If you co-own a property with someone else as a tenant in common, you both own a specific share of the property. But if the other co-owner dies, you don’t automatically inherit their share – it will depend on whether or not they left a Will.
We understand that losing someone can be a very emotional and distressing time. If you’ve lost someone that you owned a property with, and you’re unsure what your options are, our experienced Probate Lawyers will be happy to discuss your situation with you.
Get in touch today for free initial legal advice.
If there’s a Will
If a person has died and left a Will, they will have specified who they wished to leave their Estate to. This includes their share of the property they co-owned.
This means that even if you and an unmarried partner own a property as tenants in common, your share of the property will only go to your partner if you specify this in your Will.
If there’s no Will
When someone dies without leaving behind a Will, it means they died ‘intestate’. Their Estate is then divided by the Rules of Intestacy, which outlines the order in which assets should be distributed to their family members.
So if a co-owner dies without a Will, their share of the property will pass to their next of kin as determined by the Rules of Intestacy.
When you buy a property with someone, you will be asked whether you want to hold the property as ‘Joint Tenants’ or as Tenants in Common’.
If you own your house as ‘Joint Tenants’ when one of the joint tenant die, ownership of the property automatically goes to the surviving joint tenant under a Right of Survivorship.
What are my Options?
You have a few different options if a tenant in common dies:
- If you want to sell the property, you can do this in agreement with the person who inherited the late tenant in common’s share (this person will be known as the beneficiary)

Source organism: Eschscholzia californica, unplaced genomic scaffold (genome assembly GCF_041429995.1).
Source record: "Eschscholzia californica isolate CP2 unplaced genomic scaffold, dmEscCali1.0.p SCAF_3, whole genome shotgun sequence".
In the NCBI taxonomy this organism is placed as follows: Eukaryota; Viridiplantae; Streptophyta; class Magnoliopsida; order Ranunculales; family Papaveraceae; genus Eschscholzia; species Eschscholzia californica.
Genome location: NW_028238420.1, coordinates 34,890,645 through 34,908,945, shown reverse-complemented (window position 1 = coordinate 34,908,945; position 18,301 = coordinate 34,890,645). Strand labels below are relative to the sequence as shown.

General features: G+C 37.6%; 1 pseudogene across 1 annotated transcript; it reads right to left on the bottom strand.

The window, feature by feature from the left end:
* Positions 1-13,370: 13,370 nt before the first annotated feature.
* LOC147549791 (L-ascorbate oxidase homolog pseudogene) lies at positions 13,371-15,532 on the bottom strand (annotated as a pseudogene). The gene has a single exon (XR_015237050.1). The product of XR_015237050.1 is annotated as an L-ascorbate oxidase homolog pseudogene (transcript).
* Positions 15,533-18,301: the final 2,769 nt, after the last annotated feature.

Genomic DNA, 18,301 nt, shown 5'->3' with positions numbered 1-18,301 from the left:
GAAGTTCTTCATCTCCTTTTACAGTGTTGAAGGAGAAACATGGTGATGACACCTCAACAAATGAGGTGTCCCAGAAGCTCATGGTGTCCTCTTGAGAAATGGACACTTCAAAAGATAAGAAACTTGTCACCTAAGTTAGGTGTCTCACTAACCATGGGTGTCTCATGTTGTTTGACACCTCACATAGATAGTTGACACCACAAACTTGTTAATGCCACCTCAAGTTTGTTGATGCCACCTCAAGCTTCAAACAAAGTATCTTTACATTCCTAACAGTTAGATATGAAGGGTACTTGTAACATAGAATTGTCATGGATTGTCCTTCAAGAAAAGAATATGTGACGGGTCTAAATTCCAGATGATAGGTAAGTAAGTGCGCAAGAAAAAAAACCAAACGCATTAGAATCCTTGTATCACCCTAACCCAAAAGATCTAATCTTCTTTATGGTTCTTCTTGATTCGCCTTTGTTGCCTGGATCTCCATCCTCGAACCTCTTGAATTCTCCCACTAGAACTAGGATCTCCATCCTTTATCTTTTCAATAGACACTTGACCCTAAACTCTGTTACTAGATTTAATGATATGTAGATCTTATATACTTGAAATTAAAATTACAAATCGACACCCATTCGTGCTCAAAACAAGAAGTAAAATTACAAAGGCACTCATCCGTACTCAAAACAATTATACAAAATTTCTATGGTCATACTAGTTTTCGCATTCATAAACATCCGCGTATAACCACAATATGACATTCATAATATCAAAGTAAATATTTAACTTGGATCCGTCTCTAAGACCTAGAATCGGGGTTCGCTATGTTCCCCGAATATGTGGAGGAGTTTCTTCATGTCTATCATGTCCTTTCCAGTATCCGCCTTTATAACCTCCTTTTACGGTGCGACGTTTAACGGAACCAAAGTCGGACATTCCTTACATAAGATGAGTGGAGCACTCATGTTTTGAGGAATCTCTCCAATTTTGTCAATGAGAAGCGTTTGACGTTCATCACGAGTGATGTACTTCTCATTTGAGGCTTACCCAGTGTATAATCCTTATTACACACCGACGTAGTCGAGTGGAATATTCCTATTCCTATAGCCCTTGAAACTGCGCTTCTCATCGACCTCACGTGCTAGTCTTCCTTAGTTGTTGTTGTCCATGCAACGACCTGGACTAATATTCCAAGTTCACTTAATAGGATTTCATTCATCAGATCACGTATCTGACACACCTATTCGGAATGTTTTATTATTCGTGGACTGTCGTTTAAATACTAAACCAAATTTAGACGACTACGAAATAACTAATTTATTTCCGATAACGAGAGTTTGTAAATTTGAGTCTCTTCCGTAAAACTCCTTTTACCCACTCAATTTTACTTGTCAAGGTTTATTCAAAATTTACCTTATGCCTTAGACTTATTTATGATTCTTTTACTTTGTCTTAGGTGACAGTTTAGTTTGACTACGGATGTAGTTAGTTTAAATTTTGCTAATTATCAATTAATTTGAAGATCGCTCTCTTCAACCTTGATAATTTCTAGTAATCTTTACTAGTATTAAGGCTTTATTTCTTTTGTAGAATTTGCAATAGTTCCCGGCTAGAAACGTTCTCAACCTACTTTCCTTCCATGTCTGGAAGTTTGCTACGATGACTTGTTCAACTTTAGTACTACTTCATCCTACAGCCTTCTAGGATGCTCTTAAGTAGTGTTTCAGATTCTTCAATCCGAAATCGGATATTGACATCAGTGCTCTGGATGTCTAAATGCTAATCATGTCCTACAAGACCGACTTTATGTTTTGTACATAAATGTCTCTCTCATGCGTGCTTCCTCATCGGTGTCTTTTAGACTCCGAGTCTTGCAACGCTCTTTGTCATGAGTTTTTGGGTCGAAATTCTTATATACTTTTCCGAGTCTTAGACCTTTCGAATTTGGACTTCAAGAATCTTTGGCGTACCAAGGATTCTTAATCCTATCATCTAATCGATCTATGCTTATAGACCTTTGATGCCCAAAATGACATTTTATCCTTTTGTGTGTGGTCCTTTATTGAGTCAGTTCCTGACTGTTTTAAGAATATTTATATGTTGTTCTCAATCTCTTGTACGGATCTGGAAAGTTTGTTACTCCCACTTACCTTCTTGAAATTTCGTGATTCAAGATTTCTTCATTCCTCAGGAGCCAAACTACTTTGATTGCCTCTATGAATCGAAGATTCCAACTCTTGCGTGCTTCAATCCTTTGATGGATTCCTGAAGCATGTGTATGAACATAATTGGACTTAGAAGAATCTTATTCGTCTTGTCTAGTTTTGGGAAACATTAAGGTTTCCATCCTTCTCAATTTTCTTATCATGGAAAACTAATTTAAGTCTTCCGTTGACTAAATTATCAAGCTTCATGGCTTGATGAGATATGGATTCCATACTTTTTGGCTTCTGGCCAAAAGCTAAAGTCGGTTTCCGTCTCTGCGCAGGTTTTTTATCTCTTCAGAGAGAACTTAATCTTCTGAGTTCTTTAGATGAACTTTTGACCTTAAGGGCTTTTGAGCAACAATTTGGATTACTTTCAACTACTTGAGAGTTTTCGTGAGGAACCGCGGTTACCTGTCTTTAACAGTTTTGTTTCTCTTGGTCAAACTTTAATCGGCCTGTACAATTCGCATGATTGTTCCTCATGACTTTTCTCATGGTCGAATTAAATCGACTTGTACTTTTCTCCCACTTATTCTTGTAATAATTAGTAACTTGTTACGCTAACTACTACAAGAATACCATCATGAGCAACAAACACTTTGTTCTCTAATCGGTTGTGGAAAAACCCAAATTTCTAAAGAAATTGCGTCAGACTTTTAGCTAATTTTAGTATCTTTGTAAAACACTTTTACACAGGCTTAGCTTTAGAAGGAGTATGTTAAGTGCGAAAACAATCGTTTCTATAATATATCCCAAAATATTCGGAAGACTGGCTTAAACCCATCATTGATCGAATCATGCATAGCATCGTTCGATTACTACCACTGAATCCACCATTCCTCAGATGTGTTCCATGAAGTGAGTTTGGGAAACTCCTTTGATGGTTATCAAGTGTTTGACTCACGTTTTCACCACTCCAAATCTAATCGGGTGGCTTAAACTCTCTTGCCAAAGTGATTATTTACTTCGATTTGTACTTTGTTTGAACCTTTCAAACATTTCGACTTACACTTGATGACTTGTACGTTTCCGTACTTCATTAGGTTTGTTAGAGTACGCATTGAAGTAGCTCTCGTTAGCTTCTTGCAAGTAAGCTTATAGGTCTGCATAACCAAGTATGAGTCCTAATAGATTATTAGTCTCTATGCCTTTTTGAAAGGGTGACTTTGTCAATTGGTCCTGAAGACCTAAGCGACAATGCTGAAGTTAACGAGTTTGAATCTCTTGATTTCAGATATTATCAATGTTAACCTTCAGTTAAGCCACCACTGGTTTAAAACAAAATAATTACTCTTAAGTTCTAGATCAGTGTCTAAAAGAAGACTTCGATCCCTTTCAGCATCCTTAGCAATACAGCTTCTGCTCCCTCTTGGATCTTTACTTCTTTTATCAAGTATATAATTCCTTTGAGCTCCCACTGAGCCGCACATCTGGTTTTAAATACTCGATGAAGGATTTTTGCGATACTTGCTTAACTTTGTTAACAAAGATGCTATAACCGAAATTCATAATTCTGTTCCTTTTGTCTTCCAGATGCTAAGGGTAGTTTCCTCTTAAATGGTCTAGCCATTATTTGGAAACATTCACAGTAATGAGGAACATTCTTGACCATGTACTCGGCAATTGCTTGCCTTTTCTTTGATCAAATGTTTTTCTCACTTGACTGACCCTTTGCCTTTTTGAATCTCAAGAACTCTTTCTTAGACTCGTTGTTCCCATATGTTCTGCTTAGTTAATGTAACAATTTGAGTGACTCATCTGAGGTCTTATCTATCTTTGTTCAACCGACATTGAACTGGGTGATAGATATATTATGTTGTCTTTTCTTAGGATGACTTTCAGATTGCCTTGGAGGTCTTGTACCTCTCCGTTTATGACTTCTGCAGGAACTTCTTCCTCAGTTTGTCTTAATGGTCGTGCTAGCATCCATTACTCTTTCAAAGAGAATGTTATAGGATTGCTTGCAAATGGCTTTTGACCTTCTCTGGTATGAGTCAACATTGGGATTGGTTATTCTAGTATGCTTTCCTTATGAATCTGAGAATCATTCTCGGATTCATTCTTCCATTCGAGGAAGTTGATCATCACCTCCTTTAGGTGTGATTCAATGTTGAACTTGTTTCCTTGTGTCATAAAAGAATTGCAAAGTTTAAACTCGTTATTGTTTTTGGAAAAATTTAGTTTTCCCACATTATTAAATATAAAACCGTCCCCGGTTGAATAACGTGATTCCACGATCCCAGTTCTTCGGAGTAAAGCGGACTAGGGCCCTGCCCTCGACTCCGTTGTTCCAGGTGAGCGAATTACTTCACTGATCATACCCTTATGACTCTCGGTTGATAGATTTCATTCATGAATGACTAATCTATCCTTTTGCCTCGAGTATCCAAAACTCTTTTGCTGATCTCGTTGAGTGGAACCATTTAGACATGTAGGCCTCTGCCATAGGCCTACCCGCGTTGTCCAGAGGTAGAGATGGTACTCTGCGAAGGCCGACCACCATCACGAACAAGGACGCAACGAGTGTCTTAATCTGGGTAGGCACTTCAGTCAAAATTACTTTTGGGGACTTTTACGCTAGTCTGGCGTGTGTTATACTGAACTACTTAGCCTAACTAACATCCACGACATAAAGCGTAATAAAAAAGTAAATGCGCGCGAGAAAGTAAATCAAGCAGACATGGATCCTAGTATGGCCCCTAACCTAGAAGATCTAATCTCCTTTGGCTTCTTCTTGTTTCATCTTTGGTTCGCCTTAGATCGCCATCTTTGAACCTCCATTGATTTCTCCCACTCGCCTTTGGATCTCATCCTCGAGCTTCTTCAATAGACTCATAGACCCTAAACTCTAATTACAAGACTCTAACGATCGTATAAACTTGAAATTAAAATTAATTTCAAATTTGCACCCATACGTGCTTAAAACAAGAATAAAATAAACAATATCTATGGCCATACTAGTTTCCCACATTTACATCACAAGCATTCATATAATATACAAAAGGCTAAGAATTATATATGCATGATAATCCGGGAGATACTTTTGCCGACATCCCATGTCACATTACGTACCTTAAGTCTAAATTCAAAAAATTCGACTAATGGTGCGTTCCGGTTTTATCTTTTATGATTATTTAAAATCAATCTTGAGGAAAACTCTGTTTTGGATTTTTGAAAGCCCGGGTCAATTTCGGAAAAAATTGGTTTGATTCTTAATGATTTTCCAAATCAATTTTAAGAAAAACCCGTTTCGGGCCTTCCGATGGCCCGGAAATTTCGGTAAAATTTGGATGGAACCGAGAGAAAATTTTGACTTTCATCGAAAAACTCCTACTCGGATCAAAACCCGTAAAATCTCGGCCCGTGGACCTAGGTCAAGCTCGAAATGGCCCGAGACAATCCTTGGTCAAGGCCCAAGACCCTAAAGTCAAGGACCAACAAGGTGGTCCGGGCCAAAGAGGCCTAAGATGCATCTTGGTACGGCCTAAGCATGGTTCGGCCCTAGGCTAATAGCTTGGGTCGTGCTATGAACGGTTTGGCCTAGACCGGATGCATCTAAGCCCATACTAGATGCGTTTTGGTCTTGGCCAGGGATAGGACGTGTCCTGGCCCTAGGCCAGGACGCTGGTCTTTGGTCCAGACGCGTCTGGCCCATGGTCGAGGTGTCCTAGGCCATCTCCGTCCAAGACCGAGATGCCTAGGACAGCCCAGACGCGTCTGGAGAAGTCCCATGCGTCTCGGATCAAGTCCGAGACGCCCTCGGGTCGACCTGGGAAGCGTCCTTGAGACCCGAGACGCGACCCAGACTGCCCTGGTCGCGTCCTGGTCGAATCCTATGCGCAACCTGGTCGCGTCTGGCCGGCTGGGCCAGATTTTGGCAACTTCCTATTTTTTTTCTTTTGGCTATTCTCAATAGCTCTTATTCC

- If you want to keep the property, you could either buy out the beneficiary so you get their share too, or you might want to find someone else to buy the share and become the new tenant in common
- If the beneficiary wants to keep the property, they may choose to become the other tenant in common, or buy you out so they own the whole property
Hopefully you can reach an agreement together over what to do with the property. But if you can’t and one of you can choose to take it to Court, it will decide how to separate the property shares for you.
Do Tenants in Common have to go through Probate?
Yes, you’ll still need to go through Probate after a tenant in common dies. This is because their share of the property is part of their Estate, so someone will still need to apply for the legal right to deal with the Estate and all its assets.
For joint tenants, Probate probably won’t be needed to deal with the property, as the property will pass automatically to the surviving joint tenant rather than being distributed to beneficiaries.
Speak to a Probate Solicitor
If you’d like support with any part of the Probate process, get in touch for free initial legal advice. Our expert Probate Team can do as much or as little of the work that you need us to.
We also offer a Full Probate Service where we can handle the whole process for you so you don’t have to worry about a thing. Get in touch to speak about the best option for you.
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